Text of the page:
S. Korean destroyer arrives in waters near Iran after oil tanker seizure
Iran's Revolutionary Guards said Monday it had seized the South Korean-flagged Hankuk Chemi -- which it said was carrying 7,200 tonnes of "oil chemical products" -- for infringing maritime environmental laws.
Seoul's defence ministry said Tuesday a destroyer carrying members of South Korea's anti-piracy unit had arrived in waters near the Strait of Hormuz and was "carrying out a mission to ensure the safety of our nationals", without giving details.
Seoul said the 300-strong Cheonghae unit had been in the region since late last year and would not engage in an offensive operation, an unnamed military official told the South's Yonhap News Agency.
"The issue should be resolved through diplomacy. The unit is focused on the safety of our people who use the waterway after the seizure incident," they added.
Foreign ministry spokesman Choi Young-sam said a government delegation would be "dispatched to Iran at the earliest possible date to try to resolve the matter through bilateral negotiations."
The arrested crew were from South Korea, Indonesia, Vietnam, and Myanmar, the Guards said on its website Sepahnews, without giving further details.
The seizure followed days of high US-Iran tensions marked by the first anniversary of the US assassination of Iran's revered military commander Major General Qasem Soleimani in a Baghdad drone strike.
The United States Sunday reversed a decision to bring the aircraft carrier USS Nimitz home from the Gulf, with the Pentagon citing "recent threats" by the Islamic Republic.
On Monday, Iran said it had started the process to enrich uranium to 20 percent purity, a move that quickly drew international concern.
- Billions of dollars locked -
Separately, South Korea's vice foreign minister Choi Jong-kun will go ahead with a planned three-day trip to Tehran early next week, the spokesman added.
The vice minister's visit had been arranged prior to the seizure, as Tehran seeks the release of billions of dollars held in Seoul under US sanctions.
According to Iran's central bank governor Abdolnasser Hemmati, the country has "$7 billion of deposits in South Korea" that can neither "be transferred nor do we get any returns on, while they ask us for the costs" of holding the funds.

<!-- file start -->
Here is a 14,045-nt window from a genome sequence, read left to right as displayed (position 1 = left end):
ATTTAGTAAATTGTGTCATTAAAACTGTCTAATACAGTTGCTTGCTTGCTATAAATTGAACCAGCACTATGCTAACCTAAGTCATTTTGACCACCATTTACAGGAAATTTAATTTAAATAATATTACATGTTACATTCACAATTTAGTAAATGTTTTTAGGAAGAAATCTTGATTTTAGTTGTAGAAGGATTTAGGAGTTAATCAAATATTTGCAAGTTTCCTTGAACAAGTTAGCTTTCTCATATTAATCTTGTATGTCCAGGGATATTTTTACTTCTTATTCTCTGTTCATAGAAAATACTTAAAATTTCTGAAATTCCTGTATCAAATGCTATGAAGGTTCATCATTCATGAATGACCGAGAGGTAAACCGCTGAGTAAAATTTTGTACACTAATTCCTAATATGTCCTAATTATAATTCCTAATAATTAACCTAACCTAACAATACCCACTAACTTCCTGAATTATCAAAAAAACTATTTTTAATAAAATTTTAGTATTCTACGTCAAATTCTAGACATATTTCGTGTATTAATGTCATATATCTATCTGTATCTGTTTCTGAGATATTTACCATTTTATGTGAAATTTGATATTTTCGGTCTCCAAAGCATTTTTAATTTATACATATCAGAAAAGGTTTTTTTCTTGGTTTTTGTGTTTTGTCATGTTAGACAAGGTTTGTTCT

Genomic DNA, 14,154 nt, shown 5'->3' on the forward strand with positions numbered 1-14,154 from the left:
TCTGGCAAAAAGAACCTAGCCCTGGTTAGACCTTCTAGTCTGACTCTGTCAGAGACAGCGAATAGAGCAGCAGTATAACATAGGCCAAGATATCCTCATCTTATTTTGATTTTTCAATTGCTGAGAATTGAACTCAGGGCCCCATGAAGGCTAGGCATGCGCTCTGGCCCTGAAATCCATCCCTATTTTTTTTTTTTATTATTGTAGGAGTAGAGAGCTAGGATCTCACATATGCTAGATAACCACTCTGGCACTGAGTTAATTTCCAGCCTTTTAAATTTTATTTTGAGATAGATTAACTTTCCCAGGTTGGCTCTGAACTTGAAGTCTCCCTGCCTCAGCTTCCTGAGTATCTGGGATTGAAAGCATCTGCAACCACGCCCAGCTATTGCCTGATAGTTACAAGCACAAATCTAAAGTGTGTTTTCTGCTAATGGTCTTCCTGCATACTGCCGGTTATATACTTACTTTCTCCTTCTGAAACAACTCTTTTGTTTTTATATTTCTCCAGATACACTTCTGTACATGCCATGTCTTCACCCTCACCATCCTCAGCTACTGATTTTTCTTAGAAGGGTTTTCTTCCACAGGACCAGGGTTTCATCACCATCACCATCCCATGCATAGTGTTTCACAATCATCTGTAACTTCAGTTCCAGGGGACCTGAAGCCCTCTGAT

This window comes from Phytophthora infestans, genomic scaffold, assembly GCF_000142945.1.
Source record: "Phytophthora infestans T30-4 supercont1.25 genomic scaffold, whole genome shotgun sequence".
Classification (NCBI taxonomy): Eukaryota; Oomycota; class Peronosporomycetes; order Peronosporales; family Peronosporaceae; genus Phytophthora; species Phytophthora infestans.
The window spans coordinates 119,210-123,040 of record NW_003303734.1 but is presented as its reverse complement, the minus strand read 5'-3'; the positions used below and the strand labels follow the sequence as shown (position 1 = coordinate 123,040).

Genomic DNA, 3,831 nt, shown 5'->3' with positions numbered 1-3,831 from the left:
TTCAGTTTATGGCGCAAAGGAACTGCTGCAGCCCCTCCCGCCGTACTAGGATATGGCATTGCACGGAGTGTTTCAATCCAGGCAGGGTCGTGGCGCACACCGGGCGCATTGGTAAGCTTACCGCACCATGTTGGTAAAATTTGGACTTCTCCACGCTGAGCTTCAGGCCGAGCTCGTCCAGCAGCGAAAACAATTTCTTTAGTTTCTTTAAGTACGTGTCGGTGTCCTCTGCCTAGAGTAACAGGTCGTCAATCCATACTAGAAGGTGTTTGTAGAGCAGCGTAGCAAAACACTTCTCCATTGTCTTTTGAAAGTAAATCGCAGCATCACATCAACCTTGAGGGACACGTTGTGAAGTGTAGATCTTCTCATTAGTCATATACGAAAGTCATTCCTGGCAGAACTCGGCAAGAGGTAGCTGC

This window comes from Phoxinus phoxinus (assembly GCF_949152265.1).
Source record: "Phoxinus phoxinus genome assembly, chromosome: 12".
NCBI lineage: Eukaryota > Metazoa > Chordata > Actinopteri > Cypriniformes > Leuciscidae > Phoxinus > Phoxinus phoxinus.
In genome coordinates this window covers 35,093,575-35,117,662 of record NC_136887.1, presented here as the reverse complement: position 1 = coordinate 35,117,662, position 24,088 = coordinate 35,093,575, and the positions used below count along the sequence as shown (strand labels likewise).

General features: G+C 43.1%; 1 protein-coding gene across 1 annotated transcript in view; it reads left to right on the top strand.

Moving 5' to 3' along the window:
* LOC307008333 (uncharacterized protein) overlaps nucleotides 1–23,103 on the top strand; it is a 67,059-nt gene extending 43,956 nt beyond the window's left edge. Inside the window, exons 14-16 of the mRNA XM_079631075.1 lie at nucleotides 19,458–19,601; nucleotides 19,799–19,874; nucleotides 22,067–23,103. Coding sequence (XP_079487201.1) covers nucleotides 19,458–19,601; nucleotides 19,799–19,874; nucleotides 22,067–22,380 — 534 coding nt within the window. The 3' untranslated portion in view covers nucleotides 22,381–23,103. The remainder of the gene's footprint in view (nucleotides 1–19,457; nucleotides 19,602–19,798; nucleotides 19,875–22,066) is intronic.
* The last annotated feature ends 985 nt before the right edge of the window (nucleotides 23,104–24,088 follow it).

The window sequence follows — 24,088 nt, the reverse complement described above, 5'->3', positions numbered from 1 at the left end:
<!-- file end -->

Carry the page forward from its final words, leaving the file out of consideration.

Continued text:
South Korea's foreign minister Kang Kyung-wha did not comment on speculation that Iran seized the ship in a bid to pressure Seoul to unlock Iranian assets.
"We need to verify the facts first and ensure the safety of our crew," Kang told reporters.
"We are making diplomatic efforts for an early release," she added.
Iran says South Korea holding its $7b funds 'hostage'
The Islamic Revolutionary Guard Corps on Monday sent out naval speedboats to seize the Hankuk Chemi with 20 crew aboard, accusing it of "breaking maritime environmental law".
South Korea has demanded the release of the ship and dispatched its anti-piracy unit to the region.
"We are not hostage-takers," Iran's government spokesman Ali Rabiei told a press conference. "We are used to such allegations. But ... it is the government of Korea that has taken over $7 billion of ours hostage on baseless grounds".
He added that the seizure was based on a court order after the tanker had "caused oil pollution in the Persian Gulf. It was warned beforehand, and the (seizure) request was a technical one."
South Korea's vice foreign minister Choi Jong-kun will go ahead with a previously planned three-day trip to Tehran early next week, the spokesman added.
The vice minister's visit had been arranged prior to the seizure, as Tehran seeks the release of the billions of dollars held in Seoul over US sanctions.
Rabiei said South Korea had refused to provide Iran with the funds "even regarding goods that are not sanctioned" by the United States, noting that "our nation's historical memory will not forget this".
US President Donald Trump in 2018 withdrew Washington from a landmark nuclear agreement with world powers and then reimposed and reinforced crippling sanctions on Iran.
Iran's Guards said the Korean vessel was carrying 7,200 tonnes of "oil chemical products" after stopping at a Saudi port and was crewed by personnel from South Korea, Indonesia, Vietnam and Myanmar.
The incident was the first seizure of a major vessel by the Iranian navy in more than a year.
In July 2019, the Guards seized the British-flagged oil tanker Stena Impero in the sensitive Strait of Hormuz for two months for allegedly ramming a fishing boat.
It was at the time widely seen as a response after authorities in the British overseas territory of Gibraltar had detained an Iranian tanker and later released it over US objections.
Tehran denied the two cases were related.